TfL has learnt the hard way: when you offer Dracula a plentiful supply of fresh blood bags to spare your life, he’ll happily accept while sinking his teeth deep into your jugular vein too.
The TfL Plan also aimed to have us pay through cuts in ‘service levels’, ‘operating efficiencies’ and reviews of ‘pay, pensions and benefits’ (see Section 5 of the Plan). Note that Shapps, in his letter to Khan, makes clear: “As recommended in the Mayor’s Independent Review, TfL will carry out a review of their pension scheme and reform options” (emphasis added).
TfL’s understood their Plan would meet resistance. Their Report states:
"It is TfL's view that the savings programme set out above has considerable risks. For example, the current saving programme contains options associated with workforce modernisation and productivity improvements in operational areas. These bring with them challenges associated with a complex Industrial Relations environment."
Shapps likewise is fully aware of the inevitably of industrial conflict, which is why he’s added it as a condition to the funding agreement!
“TfL will also take all reasonable steps to avoid industrial action during the funding period, and if necessary, will be expected to take all reasonable steps to mitigate the impact of any industrial action.”
London-wide general transport strike?
When taking on the government-led assault, the unions must not subordinate their interests and power to the likes of Khan or TfL and entertain any proposals of alternative or managing cuts. Unlike Khan who wishes to ‘build bridges’ with this homicidal government the unions must prepare to fight.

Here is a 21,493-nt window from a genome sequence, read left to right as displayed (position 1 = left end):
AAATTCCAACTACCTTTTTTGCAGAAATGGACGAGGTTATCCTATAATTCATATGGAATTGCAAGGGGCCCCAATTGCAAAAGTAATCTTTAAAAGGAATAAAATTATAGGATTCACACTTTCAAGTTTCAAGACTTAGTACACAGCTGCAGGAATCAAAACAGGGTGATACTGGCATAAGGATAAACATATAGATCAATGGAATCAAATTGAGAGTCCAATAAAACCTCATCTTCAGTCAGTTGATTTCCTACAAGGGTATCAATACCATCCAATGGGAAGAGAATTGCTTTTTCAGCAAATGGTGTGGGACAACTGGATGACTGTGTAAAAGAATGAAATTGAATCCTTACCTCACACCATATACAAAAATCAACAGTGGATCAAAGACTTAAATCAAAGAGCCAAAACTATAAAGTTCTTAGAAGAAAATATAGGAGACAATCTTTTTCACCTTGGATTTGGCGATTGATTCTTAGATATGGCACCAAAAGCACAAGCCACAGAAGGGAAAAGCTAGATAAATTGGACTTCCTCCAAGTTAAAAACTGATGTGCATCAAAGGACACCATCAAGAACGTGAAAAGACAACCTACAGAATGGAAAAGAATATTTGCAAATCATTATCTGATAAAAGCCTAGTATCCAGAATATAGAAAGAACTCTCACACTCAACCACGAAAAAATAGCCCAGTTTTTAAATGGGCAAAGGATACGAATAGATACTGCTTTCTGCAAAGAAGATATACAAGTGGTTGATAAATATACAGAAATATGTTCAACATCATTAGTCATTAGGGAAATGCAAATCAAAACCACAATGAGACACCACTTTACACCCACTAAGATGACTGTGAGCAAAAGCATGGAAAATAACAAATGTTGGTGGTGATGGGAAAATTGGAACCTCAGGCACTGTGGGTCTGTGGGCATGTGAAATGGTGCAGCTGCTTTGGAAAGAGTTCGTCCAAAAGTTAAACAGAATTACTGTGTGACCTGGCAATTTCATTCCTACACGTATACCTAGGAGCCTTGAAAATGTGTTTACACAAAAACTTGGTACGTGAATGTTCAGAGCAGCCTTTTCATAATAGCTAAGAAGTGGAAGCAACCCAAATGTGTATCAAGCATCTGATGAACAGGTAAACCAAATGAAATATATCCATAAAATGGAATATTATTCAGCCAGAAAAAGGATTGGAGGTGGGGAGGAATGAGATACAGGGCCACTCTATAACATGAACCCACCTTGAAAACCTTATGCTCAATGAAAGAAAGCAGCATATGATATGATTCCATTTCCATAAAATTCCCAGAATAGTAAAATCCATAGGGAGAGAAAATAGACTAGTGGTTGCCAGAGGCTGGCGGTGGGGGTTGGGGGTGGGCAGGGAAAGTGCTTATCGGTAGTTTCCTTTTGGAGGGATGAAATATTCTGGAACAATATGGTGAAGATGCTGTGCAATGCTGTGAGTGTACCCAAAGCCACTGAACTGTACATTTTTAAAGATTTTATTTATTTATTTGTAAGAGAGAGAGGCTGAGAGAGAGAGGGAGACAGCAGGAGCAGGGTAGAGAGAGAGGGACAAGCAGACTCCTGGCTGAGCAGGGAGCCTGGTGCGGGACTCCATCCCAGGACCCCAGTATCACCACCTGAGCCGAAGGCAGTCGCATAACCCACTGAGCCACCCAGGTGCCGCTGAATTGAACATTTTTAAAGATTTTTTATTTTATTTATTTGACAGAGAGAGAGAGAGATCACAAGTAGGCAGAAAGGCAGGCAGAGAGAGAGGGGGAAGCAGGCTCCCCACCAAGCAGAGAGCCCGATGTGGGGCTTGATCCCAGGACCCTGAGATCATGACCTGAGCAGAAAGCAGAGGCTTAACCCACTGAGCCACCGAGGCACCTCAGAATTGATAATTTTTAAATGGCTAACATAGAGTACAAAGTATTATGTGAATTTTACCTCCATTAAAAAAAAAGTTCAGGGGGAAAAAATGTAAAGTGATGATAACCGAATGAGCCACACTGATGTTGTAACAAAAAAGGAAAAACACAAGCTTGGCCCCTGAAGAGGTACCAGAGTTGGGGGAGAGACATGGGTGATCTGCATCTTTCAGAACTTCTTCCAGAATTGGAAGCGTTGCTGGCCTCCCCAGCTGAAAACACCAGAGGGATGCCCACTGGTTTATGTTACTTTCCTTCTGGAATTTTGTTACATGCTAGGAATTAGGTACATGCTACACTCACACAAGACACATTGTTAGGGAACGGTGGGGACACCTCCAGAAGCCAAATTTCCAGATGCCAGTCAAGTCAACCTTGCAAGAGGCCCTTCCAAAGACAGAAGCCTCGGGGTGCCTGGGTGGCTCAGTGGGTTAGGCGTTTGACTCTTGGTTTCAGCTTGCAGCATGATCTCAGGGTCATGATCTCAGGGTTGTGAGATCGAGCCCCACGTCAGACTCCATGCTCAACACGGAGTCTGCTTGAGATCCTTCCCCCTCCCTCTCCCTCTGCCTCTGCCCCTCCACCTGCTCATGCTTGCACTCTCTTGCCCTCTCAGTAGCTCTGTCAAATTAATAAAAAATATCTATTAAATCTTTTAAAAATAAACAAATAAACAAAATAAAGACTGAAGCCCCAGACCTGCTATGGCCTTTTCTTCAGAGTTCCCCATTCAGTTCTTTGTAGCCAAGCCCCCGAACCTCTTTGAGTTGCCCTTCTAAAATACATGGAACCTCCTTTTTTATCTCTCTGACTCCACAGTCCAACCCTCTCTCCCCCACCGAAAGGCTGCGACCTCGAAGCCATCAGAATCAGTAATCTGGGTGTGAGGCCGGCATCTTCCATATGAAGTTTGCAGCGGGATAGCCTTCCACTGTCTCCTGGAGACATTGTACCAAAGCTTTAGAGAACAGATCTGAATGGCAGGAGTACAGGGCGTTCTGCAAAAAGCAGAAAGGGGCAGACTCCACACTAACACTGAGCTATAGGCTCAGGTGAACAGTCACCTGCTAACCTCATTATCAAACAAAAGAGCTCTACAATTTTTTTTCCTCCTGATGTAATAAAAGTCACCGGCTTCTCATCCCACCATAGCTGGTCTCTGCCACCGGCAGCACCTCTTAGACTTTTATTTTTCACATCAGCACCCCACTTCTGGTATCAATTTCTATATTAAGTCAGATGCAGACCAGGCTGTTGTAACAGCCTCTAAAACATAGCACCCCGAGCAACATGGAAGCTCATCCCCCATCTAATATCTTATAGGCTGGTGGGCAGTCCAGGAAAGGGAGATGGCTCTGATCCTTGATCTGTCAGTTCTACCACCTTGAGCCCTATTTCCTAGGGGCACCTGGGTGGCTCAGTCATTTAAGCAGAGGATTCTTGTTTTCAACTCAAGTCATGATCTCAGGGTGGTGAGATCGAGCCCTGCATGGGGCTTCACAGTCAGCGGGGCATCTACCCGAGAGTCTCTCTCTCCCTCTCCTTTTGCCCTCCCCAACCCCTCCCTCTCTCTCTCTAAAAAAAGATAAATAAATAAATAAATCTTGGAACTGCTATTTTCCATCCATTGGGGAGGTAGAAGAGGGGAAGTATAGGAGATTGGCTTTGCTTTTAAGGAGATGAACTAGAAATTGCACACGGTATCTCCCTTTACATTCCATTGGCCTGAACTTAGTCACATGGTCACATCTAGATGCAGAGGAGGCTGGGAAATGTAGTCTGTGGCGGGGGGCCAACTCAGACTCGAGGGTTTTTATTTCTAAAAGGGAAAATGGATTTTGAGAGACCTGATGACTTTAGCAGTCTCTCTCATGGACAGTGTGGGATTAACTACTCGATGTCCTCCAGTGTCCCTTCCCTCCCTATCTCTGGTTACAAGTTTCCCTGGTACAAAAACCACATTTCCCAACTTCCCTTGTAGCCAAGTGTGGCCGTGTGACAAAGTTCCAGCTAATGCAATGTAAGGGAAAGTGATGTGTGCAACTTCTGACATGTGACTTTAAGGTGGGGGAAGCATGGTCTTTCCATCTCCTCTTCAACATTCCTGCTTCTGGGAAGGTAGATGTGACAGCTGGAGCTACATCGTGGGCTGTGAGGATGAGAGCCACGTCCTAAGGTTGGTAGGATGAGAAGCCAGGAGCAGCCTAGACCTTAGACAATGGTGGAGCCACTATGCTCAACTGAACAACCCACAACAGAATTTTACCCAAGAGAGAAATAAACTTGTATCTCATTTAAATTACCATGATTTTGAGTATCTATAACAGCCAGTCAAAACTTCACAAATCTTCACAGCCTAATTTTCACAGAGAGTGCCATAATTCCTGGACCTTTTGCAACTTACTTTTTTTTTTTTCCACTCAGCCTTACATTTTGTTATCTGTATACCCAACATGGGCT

The Government sniffs the pandemic has offered them a unique ‘opportunity’ to take us on. In commenting about the Williams/Shapps Review into the failed privatisation of National Rail (another huge fight on the horizon), Johnson’s biographer, Andrew Gimson, says, “Rishi Sunak, as Chancellor, is known to have fretted at spending billions over the last year to ship ‘fresh air’ round the country.” He adds, with regards to any union industrial response, “To stop almost empty trains is an empty threat.”
Some in the unions have also repeated this same message to sound caution on taking industrial action. But such an assessment of the conflict rapidly unfolding is far too narrow. It has always been clear from the outset that no single union would be able to repel the attacks on their own.
The unions could respond along sectional lines – trains, stations, p-way, signals, buses, ferries etc – or they can accept the reality staring us all in the face. The scale and scope of the government-led attack is a general assault on us all. In turn, it necessitates a general fighting response across all transport unions.
Over the past year and more, we’ve delivered as essential workers co-ordinated support for our NHS in keeping workers, medicines, food, goods etc moving throughout the pandemic across the Capital.
That same level of co-ordination – assisted with a pan-transport unions industrial strategy – could mobilise those very same forces to face-off and defeat the government plans with a general London-wide transport unions strike.
That’s not a pipe-dream. It does require political will among the leaderships at the top of each union for sure. But it is achievable. In fact, it is essential to any serious industrial/political strategy to win.
We really do need to start thinking big. All transport unions, Aslef, RMT, TSSA and Unite, have declared throughout the pandemic that “we will not pay for the Covid crisis”; that “we demand a new normal.” Well, we all know Starmer’s Labour Party ain’t gonna deliver it. It’s down to us to fight for it.
It is the demand for a new normal – not negotiating our way back to the old – that must lie at the heart of our struggles as we defend our wages, pensions, working conditions, safety and job security.
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Unjum Mirza is a driver on the London Underground. He is on the Editorial Board of Tunnel Vision, the rank and file bulletin, and is an Aslef union branch chair.